We were a small but enthusiastic group for bookclub this month. As noted for the primary schools we may need to look at our dates for 2015 to make sure that bookclub does not fall in Book Week again – there is a lot going in on schools at that time.
Lost & Found has been gaining quite a lot of publicity. It has been sold into 25 countries and will be translated into 20 languages for its overseas release in 2015. Brooke Davis has also been the subject of an episode of Australian Story.
Our group had mixed feelings about this text ranging from thoughts of “just delightful”, “heartfelt and inspiring” to “missed the mark” and “not my style”. For some, the whimsical, magical, slightly over-the-top style of writing was not something that appealed to them whilst for others they felt that this novel really imitates the confusion and dislocation that occurs in grief. Others were on the fence – some parts had strong appeal but a couple of members felt the book was lacking in continuity or they felt it was trying too hard to be quirky and unusual.
We began by discussing the overarching themes of the novel – death and grief and how little preparation we have in our modern society for dealing with life events. We noted that there is no right way of experiencing grief and it is different for each person and each relationship. The following article from Brook Davis, written during the writing of the novel, looks at grief from a literary viewpoint and makes for some interesting reading: http://www.textjournal.com.au/oct12/davis.htm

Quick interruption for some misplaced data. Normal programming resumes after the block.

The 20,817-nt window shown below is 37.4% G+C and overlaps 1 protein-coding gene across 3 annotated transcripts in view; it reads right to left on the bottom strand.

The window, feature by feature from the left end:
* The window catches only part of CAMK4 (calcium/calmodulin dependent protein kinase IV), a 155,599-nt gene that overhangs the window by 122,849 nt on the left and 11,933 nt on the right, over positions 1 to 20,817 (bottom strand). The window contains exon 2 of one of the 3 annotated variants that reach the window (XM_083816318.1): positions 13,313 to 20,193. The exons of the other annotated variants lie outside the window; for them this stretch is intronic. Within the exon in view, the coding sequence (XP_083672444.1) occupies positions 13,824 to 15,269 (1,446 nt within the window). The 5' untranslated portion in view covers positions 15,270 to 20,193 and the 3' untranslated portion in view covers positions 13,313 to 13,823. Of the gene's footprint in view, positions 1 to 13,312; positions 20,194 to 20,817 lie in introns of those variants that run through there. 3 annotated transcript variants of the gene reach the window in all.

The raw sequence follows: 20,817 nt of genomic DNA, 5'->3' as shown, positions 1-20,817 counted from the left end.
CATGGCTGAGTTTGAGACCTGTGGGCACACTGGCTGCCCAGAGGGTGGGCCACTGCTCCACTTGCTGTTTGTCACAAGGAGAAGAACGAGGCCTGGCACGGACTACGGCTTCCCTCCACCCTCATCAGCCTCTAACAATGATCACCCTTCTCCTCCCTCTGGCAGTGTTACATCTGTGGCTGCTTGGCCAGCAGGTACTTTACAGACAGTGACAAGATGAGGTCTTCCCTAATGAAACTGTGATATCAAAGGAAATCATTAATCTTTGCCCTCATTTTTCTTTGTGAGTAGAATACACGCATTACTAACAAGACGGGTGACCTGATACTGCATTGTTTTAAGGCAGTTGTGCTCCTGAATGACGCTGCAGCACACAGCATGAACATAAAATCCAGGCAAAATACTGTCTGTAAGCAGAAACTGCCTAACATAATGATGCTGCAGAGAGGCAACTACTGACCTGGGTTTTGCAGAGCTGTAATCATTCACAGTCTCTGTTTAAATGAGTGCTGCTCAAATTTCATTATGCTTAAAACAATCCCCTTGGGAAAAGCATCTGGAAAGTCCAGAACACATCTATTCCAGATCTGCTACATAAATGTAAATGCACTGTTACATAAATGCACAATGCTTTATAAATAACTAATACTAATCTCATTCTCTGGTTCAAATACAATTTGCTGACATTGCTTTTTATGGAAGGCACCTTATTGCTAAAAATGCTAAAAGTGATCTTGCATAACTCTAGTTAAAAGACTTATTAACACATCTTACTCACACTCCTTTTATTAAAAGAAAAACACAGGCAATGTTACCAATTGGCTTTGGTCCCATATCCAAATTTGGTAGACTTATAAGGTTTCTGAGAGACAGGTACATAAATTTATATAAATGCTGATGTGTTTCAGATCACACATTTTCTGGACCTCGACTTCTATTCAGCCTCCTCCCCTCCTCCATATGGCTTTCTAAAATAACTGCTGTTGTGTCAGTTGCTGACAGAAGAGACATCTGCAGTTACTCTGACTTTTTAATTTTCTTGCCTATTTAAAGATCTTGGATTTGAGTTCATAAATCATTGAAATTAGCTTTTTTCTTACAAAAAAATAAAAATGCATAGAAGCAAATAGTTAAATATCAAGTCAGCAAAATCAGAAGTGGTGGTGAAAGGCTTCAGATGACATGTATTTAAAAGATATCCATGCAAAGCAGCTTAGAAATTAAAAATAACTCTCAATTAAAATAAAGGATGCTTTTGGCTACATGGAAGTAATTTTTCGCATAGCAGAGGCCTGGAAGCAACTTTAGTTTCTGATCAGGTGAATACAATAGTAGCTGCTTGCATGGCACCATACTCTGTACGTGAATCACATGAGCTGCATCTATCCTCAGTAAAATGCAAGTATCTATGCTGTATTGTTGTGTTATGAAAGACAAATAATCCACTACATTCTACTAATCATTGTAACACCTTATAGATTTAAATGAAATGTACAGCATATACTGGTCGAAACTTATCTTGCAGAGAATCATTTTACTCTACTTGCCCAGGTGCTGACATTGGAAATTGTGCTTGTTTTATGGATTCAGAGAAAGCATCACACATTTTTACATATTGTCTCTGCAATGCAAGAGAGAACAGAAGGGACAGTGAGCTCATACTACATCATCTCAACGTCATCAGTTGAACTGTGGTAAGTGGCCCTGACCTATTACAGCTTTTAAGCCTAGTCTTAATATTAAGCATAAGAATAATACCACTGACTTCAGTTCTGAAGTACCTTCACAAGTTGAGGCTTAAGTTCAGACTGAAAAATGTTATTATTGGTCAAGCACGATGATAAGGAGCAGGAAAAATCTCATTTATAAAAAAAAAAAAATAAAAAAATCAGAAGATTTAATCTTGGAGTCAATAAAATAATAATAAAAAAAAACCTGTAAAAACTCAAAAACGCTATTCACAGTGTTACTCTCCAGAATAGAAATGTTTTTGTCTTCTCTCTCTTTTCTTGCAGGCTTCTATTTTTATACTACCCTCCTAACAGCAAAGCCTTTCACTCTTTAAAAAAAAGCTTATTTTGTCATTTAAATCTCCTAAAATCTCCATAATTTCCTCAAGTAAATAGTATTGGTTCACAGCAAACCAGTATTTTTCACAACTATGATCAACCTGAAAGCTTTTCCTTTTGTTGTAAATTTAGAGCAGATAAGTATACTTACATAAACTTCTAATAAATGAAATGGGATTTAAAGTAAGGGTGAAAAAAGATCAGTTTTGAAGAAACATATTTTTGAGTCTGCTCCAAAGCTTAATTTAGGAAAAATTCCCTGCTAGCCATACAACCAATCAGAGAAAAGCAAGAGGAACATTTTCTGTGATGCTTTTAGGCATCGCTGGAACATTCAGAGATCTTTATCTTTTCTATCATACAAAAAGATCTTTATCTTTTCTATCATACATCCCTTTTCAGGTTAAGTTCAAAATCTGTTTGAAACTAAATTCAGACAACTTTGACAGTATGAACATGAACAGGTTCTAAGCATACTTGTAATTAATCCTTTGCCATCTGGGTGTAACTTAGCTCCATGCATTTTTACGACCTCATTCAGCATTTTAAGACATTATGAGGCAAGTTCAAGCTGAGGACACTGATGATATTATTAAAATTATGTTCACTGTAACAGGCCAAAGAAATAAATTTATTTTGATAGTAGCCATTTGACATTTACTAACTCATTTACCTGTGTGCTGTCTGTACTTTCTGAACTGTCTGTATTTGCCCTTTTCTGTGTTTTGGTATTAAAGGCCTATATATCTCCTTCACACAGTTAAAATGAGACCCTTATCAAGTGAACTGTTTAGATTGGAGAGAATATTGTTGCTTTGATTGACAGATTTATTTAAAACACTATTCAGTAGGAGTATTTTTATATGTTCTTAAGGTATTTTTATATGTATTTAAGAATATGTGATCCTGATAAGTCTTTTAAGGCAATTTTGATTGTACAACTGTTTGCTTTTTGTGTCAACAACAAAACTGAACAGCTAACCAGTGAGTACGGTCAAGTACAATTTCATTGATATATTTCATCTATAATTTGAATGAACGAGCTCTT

As part of the process of coming to terms with the death of her own mother Brooke began writing Lost & Found. The first character she wrote about was Millie Bird, a seven year-old girl obsessed with death and dying things. We thought that we did not need to delve too deeply to see that perhaps Millie signifies Brook’s own grief at the loss of her mother – this led on to the discussion of losing parents and how when we relate to parents we are always the child; even when we become the carers. The other characters Agatha Pantha and Karl the Touch Typist are two elderly characters, each one mourning, in different ways, the loss of their spouse. For some the name Agatha Pantha was too close to agapanthus to be taken seriously.
As much as this is a novel about grief it is also about loneliness and aging. Agatha in particular is lost and lonely; she hides in her house all day, yelling obscenities at anyone who walks past. She is completely divorced from society. We thought that perhaps she had not had a particularly happy life because of the options that were available to her as a young woman in her time. In a sense life has passed Agatha by without her realising. She catalogues each moment of her life in an effort to make sense of it and to thwart death itself; however, she is barely living. We felt that at times Brooke beautifully captures the anxiety and despair of this woman after her husband has died when she has no capacity to cope with the outpouring of assistance,
They talked to her with their face only centimetres away from hers. I understand, they all said, because Susie/Fido/Henry died last year/last week/ten years ago because he/it/she had lung cancer/was hit by a car/wasn’t really dead but was dead to her because he was living with a twenty-six year-old on the Gold Coast.
Her frustration that anyone can pretend to understand her feelings and her grief, when she has no ability to identify them herself, tips her over to full scale rage.